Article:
I love big, complicated topics. The (then) Soviet Union, technology, nontraditional work arrangements and the crazy opaque health care marketplace.

Why is it important to bring transparency to the American healthcare industry and what was your journey to creating ClearHealthCosts? Was there anything in your life or anything in particular that inspired you to want to start CHC?

People should know what stuff costs. All prices should be clearly available in advance: the price charged, and how much you will pay, and how much others are paying.

That’s what we do at ClearHealthCosts: we find out and post health prices publicly. We use shoe-leather journalism and data diving to find stuff out about pricing and tell people. We also crowdsource health prices with big public media partners like KQED public radio in San Francisco and WLRN public radio in Miami. (Here’s a roundup of our partnerships).

A simple MRI can cost from $300 to $6,221 in the same metro area, depending on provider. But it’s hard to find that information.

Your IUD could cost either $0 or $55 or $2,600. Yes, it’s supposed to be covered by insurance, but …. Well, it’s complicated.

Those birth-control pills could cost from $9 to $63. But how can you know?

The way it works now:

You: “I need an MRI. Here’s the prescription.”
Office person: “Please give me your credit card.”
You: “How much will this cost?”
Office person: “We don’t know.”
You: “Then why would I give you my credit card?”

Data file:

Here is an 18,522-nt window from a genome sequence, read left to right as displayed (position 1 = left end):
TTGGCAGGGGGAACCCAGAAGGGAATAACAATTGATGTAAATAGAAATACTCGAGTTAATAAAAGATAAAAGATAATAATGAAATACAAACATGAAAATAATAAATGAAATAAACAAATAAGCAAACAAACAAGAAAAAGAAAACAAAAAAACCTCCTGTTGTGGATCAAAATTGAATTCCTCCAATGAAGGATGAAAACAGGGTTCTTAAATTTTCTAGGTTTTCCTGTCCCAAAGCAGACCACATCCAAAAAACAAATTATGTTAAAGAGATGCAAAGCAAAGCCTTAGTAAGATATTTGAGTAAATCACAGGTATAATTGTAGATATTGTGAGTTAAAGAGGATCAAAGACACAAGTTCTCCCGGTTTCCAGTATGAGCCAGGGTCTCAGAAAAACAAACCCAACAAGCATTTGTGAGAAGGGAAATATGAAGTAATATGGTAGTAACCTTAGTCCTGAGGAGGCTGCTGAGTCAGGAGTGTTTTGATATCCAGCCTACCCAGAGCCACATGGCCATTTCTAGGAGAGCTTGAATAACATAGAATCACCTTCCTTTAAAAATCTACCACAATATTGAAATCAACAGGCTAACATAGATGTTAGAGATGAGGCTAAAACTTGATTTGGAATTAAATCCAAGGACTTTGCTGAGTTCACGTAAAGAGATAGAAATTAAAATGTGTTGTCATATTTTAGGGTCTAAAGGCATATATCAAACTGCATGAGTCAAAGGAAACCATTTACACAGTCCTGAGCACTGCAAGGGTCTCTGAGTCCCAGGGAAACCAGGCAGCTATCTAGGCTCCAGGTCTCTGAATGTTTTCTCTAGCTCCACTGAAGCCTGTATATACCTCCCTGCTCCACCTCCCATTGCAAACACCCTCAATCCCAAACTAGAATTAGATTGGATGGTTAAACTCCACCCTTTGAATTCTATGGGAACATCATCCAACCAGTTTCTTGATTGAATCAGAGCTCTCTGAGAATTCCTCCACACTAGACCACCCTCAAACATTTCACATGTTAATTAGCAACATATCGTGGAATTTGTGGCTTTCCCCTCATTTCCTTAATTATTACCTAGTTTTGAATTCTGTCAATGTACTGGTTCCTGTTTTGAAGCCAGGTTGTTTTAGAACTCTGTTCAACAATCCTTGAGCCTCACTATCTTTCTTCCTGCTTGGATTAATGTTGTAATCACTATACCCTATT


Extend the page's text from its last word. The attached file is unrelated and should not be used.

So, our solution: We’re a mashup of Waze and Kayak for health care prices.

Where you’re able to make a choice – in common, “shoppable” procedures – we give you clear, actionable information, displayed in context.

You might need to know how much an abortion costs, or the price of a colonoscopy.

You might want to know that you can sometimes save money by paying cash – instead of using your insurance card. You might also want to know that there are a number of price transparency tools out there on the interwebs that are not very transparent.

There’s no easy way to know prices, or to make smart decisions with your money and your health. We’re working to change that.

You should be able to easily find out in advance.

It’s a national embarrassment: Our health care system takes advantage of people who are ill, or who don’t have gold-plated insurance, or who don’t have the time to fight through the murk and the bureaucracy and the active attempts to keep you in the dark about prices.

I got interested in this as a journalist because it’s a problem hiding in plain sight: No one can understand their health care bills and insurance company communications.

If it’s this hard to understand, you can bet someone’s making money off the information asymmetry.

As a 33-year-old woman with very bare bones health insurance, I have an extremely high deductible ($6k+) and therefore pay my monthly premium (around $260/mo) in addition to out-of-pocket for any doctor’s visits or procedures. Sometimes I wonder why I have health insurance at all. Why is our system so broken and when did that start?

I feel your pain!

Once upon a time, our insurance system made more sense. It was born of the knowledge that high medical bills can beggar a person, and the need to protect against that.

Our insurance system expanded after World War II, as a result of concern for workers’ welfare and the need to fill jobs, and the system became largely employer-driven for many of us.